Review by Sean Boelman
Not to be confused with the Victor Hugo novel or its musical adaptation, Ladj Ly’s new film Les Misérables is united with its namesake in the fact that they are both searing explorations of the French justice system. Expanded from Ly’s short of the same name, this is an ambitious, if at times messy, feature debut from a filmmaker with a very defined and passionate voice.
The movie follows a young cop on his first day on the job in an impoverished suburb in France as he comes to terms with the conflicts between the police and the various underworld criminal organizations that lay claim to the streets. Ultimately, the plot is simple, little more than a device to deliver the social commentary that Ly has on his mind. However, the things that Ly has to say are very compelling, and as a result, the film is truly fascinating.
If Ly should be faulted for anything, it is that he tries to juggle too much with his narrative. Ly’s perspective is undeniably refreshing and unique, but with the movie’s runtime clocking in at under an hour and forty five minutes, some of the film’s themes aren’t explored with the depth for which Ly obviously shows the potential. The movie’s discussion of police brutality is very important and quite resonant, but it often feels like the exploration of racism could have been even more hard-hitting than it was.
One of the most intriguing things about Ly’s style is the way in which he handles such gritty and grounded topics with a story that is somewhat fanciful at times. A significant portion of this film’s plot revolves around the main characters as they investigate the disappearance of a gang leader’s prized baby lion. With this bizarre and almost humorous twist on a familiar tale, Ly takes what could have been straightforward didactics and turns it into something more satirical and perhaps even more effective.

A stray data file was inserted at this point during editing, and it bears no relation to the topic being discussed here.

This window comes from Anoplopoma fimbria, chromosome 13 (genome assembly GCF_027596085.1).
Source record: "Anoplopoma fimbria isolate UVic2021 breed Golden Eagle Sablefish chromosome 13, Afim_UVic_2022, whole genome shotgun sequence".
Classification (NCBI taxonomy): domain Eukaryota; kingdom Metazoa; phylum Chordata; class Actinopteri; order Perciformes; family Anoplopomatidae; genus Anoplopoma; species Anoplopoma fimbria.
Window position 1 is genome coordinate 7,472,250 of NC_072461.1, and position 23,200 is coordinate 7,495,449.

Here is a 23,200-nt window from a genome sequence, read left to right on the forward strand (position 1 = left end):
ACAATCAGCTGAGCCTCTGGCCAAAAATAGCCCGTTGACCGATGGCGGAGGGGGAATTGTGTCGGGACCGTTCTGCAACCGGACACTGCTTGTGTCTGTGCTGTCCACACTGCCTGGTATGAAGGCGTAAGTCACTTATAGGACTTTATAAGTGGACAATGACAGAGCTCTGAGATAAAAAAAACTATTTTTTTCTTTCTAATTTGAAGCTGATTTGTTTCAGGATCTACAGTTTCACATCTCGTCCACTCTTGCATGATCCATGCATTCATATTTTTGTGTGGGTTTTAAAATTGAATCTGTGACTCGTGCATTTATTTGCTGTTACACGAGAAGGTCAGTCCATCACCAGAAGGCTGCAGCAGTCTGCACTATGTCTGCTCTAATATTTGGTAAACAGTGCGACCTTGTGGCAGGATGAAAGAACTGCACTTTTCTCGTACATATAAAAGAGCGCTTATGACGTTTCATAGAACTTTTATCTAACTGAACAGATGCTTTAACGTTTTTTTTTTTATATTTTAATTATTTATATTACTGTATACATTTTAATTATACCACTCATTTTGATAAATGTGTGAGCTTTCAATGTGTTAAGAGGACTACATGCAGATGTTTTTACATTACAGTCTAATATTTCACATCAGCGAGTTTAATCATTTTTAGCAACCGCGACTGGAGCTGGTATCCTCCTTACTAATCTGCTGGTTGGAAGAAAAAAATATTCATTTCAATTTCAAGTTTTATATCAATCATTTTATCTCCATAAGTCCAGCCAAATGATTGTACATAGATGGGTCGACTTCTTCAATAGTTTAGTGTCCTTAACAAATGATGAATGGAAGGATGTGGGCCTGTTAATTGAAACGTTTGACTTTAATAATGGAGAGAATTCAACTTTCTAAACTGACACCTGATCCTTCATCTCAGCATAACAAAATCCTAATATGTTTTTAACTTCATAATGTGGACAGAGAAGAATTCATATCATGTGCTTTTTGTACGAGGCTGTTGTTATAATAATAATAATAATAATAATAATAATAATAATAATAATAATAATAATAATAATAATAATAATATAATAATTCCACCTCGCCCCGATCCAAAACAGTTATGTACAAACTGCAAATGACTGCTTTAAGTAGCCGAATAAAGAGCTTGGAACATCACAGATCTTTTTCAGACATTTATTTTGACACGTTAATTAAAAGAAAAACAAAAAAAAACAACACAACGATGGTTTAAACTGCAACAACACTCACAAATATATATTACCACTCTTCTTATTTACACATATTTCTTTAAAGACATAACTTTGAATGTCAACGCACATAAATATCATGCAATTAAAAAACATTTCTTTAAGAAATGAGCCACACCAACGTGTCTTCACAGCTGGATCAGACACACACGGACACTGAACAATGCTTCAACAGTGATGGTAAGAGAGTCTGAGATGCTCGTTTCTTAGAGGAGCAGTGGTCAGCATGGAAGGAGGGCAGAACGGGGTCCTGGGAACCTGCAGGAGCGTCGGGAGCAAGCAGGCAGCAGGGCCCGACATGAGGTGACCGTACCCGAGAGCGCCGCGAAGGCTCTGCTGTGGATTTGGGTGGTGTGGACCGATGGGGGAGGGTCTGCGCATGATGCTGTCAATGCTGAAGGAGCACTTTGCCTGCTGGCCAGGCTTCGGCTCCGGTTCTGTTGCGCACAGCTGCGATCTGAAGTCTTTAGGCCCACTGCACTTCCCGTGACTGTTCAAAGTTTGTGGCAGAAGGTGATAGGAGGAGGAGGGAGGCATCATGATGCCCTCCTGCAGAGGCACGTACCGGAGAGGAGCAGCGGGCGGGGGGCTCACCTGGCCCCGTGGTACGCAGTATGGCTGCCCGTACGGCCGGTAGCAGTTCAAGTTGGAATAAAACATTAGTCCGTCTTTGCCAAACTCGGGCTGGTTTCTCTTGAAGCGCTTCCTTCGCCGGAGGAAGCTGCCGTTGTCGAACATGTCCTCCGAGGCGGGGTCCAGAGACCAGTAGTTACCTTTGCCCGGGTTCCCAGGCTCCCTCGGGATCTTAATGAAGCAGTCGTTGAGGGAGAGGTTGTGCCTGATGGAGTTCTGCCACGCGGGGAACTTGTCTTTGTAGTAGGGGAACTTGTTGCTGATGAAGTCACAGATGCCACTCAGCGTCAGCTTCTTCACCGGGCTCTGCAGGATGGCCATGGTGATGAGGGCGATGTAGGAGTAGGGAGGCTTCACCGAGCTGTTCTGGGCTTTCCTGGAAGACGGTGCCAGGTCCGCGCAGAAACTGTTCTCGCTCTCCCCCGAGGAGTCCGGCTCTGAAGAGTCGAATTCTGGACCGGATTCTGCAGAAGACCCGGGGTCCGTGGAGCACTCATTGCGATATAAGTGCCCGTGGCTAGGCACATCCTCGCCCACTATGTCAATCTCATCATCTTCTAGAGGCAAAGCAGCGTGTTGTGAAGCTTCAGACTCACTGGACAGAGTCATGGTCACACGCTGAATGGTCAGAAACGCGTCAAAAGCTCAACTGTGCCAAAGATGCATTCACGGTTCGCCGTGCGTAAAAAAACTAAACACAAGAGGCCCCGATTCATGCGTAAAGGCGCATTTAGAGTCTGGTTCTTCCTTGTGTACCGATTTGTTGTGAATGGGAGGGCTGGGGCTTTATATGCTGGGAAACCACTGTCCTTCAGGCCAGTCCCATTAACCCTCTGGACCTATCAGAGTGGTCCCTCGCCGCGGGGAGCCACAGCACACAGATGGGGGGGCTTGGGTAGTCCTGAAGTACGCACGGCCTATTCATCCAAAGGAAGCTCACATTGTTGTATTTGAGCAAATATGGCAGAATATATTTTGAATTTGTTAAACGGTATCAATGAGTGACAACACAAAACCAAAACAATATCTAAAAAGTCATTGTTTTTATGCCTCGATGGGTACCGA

Ly also does a very good job of presenting the characters of the movie in a morally ambiguous light. While the film does take a very clear stance on the topic of police brutality, it does not simply villainize the characters. Instead, Ly takes a much more nuanced approach, making the audience understand the nature of these characters not through over-the-top dialogue or a manipulative shooting style, but the realism of the atrocities which they commit.
The two lead actors of the movie do an absolutely wonderful job in their roles, providing a great dramatic foil for each other. The relationship between the two leads, a veteran and the new kid on the block, is developed organically through the chemistry of the two actors that play them, Damien Bonnard and Alexis Manenti. Bonnard is particularly impressive as the idyllic transfer, his expression of emotion throughout the film closely mirroring what the audience is feeling.
Visually, Ly shoots the movie in a gritty and down-to-earth way, seemingly in the hopes that the film will pack even more of an emotional punch. While this does backfire at times, making the movie feel overly messy, the purposefully unpolished nature of the film does a respectable job of transporting the audience into the streets of France. By shooting the movie from a perspective not too dissimilar from that of the protagonist, Ly cements the audience as seeing the film from the perspective of an outsider newly entering this situation themselves.
Les Misérables is admittedly a bit rough around the edges, but as a showcase for Ly’s talents and potentials, it is a fine feature debut. Ly is certainly someone to watch, as he obviously has quite a bit to say, and he has the skill set to do it.
Les Misérables is now playing in theaters.
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